To continue believing in active management is to have the faith of a Los Angeles Clippers fan holding on for a championship. Well, maybe you don’t need that much faith. So why the ongoing debate? The answer is, “it’s complicated.”
Active management is a tough business, and a zero sum game. Esteemed professor William Sharpe and prolific writer Michael Mauboussin have shown this to us. Putting aside the age-old “skill vs. luck” question, if we assume some degree of manager skill, why did two-thirds of them underperform the benchmark? If we look at the Russell 1000 Index and its year-to-date total return through September 30, 2020, it returned 6.40%2. If we first isolate “Big Tech,” represented by the FAANGs and Microsoft, then proportionately re-weight “Big Tech’s” return and the return of “Everything Else” so that the component weights for each group sum to 100%, we see that there is more than meets the eye.
In the figure “A Tale of Two Indices” we see that the return differential between these two groups is substantial. The average weight to the technology stocks, year-to-date, is approximately 19% versus 81%2 for the remaining index constituents. Tech stocks screamed ahead and the rest of the index constituents did the best they could. If we look only at these 10683 companies that detracted from the index year-to-date, we see that approximately 85% of active managers outperformed. In fact, for almost every year since 2015 (2016 being an exception) between 60% and 75% of active funds in the universe outperformed ‘Everything Else3” as shown in the “Active Manager Outperformance” table, below. So, as I read various articles about the death of active management, I’m reminded that the great debate rages on unresolved, where the proverbial answer to the question of “active or passive?” remains “it’s complicated.”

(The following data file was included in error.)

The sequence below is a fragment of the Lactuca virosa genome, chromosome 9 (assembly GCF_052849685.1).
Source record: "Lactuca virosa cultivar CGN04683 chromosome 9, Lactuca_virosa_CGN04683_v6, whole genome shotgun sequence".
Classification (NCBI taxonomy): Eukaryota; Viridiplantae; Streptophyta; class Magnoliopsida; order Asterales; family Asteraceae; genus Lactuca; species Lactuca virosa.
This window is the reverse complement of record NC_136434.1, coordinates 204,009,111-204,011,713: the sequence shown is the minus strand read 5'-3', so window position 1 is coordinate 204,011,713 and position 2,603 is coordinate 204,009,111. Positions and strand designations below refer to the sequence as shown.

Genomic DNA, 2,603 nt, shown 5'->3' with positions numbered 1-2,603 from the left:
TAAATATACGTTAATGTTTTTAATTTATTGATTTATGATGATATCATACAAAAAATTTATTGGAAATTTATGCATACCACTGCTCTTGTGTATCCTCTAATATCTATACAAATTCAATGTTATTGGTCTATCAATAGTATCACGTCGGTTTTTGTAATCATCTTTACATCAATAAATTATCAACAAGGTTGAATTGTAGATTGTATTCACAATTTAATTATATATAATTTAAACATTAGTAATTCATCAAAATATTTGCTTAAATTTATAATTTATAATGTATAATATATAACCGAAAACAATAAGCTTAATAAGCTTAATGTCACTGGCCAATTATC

Focus on Clients
There is value in incremental return, which is why we continue to believe in the potential of active investing. Extra performance net of fees and taxes represent real money to end clients. Though this debate over active and passive may continue on, there are millions of investors in need of advice that can help them to achieve their goals over time. What is their view of active versus passive? To put it plainly, if we focus them on outcomes, they probably don’t care as long as they can send their children to school, buy that second home, or retire comfortably as planned. As advisors, they are looking to us to help make that happen.